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SECTION 2 May 26, 2010 ■ News of local people and events. A LSO INSIDE O P E R A R E V I E W 24 |C LA SSI F I E D S 27 |R E AL E S TAT E S 30 International Abby Woodside’s Abby Jorgensen, 13, jumps for the U.S. Hoof Beat Living in horse country About the author: Maggie Mah Johnson lives and rides horses in Woodside. She is writing this as a member of WHOA! (Woodside Horse Owner’s Association), whose mission is to promote and preserve the equestrian lifestyle. For more information on WHOA!, go to whoa94062. org or call 380-6408. I By Maggie Mah Johnson t might sound like a movie plot: A girl who loves to ride more than anything else becomes the sole representative of her country at an international riding competition in a faraway land. But it really happened to 13-year-old Abby Jorgensen of Woodside, who recently was the only U.S. rider to qualify for the International Children’s World Show Jumping Finals in Abu Dhabi. Abby is tall and slender with a broad smile and wheat-blonde hair pulled back in a no-fuss knot. The gaping holes at the knees of both legs of her jeans are from romping around on all fours in the backyard. She loves school and, in addition to riding six days a week, plays basketball and volleyball. This first impression wouldn’t likely provide many clues but this eighth-grader at Woodside Elementary is a tough competitor. Her recent experience at a prestigious inter- Photography by Michelle Top: Abby Jorgensen with her horse at the Horse Park at Woodside. Above: On her first day in Dubai, Abby (on camel at left), tours a beach with a local guide. Abby’s mother, Sara Jorgensen, took this photo. On the cover: Abby practices jumping at the Horse Park. national competition demonstrated that winning isn’t just about walking away with the top Le prize. She is polite and appears refreshingly unaffected by pop culture. When she talks about what it’s like to compete, Abby’s expression becomes serious, her gaze turning inward as she appears to focus on something deep inside. “I just think about what I have to do and get into a ‘zone,’” says Abby, who began riding as soon as she could walk. “Horses have taught me about dedication and committing to something that brings results.” Abby’s mother, Sara Jorgensen, a top competitor for many years, added: “Abby is very competitive deep down but she has also become a great sportsman. In the classroom she is always encouraging the other kids.” From the time Abby was little, says her mother, she loved horses, and it wasn’t just about riding See ABBY, page 23 May 26, 2010 N The Almanac N21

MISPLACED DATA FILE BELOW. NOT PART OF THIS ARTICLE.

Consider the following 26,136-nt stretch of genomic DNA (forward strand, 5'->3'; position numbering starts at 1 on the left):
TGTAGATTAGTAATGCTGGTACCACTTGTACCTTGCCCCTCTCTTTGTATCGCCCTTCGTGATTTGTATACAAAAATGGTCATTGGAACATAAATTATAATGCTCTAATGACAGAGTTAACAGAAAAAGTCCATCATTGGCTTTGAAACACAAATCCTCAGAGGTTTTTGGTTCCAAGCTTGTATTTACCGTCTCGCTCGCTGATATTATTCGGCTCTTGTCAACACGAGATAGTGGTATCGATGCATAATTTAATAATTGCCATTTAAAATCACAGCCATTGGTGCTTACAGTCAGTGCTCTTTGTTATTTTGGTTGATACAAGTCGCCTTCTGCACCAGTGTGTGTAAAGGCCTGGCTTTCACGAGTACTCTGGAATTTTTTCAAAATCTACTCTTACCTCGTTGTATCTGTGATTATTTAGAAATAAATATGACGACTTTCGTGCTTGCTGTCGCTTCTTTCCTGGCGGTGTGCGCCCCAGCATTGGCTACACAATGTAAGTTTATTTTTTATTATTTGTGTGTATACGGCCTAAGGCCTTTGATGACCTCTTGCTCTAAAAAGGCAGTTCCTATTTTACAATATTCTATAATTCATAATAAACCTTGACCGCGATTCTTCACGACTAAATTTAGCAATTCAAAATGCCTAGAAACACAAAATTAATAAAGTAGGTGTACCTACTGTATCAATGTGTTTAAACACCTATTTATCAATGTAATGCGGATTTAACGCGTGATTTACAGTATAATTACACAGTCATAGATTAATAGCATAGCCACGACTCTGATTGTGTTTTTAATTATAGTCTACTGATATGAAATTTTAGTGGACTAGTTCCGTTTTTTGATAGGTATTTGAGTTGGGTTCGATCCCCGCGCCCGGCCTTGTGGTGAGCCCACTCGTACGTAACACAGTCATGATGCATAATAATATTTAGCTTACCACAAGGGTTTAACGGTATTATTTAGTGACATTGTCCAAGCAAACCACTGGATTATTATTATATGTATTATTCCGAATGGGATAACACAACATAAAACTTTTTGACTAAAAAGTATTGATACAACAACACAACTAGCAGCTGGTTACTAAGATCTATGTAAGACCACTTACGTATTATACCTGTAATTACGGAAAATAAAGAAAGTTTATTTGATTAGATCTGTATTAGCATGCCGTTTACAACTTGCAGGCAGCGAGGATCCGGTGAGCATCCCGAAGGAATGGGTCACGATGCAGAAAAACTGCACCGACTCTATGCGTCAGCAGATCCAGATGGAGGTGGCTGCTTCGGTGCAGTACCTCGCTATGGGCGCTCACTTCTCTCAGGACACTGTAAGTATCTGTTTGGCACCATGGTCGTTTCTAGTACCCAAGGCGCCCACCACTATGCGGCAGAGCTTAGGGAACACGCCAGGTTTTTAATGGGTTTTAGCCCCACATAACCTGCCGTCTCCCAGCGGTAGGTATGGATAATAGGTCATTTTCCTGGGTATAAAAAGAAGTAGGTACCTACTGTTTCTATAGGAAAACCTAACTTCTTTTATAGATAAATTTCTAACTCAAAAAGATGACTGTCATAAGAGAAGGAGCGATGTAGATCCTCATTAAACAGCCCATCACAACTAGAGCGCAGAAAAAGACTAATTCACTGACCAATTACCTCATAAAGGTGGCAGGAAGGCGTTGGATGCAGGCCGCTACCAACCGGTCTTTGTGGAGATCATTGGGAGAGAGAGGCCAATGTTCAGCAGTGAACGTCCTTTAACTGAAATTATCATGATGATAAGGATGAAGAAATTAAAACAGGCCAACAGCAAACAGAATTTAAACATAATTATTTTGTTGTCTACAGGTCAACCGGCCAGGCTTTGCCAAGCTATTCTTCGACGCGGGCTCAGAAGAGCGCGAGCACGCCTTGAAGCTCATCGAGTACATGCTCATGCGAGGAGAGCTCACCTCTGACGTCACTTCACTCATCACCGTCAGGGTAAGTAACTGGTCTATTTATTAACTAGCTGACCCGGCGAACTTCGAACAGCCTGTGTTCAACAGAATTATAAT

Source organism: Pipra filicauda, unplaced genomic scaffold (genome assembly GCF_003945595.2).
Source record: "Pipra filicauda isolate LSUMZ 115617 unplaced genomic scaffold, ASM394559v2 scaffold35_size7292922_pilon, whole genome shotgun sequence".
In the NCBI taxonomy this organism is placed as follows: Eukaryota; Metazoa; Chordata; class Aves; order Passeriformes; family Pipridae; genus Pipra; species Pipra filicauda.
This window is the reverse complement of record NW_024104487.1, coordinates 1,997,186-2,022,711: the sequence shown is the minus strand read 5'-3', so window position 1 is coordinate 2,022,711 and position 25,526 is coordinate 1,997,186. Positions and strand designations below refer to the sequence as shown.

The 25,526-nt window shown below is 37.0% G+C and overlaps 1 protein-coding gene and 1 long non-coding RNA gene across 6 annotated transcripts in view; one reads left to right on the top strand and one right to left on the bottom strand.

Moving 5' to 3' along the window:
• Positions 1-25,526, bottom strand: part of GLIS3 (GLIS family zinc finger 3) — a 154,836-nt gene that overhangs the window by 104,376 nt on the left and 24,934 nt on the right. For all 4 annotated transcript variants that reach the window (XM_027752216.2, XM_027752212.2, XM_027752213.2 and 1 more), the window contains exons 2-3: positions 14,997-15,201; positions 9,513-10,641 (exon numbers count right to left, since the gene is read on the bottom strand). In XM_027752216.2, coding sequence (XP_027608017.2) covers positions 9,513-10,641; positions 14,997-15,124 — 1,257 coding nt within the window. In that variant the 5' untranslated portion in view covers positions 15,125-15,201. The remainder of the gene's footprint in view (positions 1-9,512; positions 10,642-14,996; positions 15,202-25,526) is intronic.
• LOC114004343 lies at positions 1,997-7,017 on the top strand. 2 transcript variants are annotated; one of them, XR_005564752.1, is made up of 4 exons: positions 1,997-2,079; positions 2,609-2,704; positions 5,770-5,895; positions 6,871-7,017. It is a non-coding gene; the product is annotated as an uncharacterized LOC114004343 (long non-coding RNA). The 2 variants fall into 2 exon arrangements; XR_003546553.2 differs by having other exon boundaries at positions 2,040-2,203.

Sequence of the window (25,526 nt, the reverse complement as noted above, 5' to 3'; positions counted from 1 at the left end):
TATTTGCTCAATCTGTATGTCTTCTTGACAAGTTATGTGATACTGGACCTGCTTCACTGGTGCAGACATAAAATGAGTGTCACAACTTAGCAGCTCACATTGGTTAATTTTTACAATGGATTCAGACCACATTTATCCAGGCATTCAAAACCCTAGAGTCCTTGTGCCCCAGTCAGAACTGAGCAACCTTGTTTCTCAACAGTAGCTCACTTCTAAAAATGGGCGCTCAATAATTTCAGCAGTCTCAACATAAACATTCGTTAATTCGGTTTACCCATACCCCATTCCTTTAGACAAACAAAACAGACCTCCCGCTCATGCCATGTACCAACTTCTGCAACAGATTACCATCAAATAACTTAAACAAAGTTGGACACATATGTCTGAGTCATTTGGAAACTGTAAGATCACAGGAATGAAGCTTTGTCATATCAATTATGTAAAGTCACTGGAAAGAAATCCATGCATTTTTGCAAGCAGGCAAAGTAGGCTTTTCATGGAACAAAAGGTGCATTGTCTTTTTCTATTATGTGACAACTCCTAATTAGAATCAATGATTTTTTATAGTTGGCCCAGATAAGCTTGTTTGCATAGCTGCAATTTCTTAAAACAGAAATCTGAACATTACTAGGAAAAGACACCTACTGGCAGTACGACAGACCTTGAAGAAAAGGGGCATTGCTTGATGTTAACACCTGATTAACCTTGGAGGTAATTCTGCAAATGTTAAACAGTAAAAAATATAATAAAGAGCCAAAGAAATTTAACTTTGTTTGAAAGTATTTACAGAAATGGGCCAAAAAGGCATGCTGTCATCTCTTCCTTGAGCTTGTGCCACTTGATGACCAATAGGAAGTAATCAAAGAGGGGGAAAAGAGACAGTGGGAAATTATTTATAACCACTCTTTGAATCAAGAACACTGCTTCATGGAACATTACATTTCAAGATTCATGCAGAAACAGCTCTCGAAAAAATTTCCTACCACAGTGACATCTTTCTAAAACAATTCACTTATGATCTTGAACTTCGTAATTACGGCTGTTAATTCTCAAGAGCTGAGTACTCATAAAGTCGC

The Almanac 05.26.2010 - Section 2

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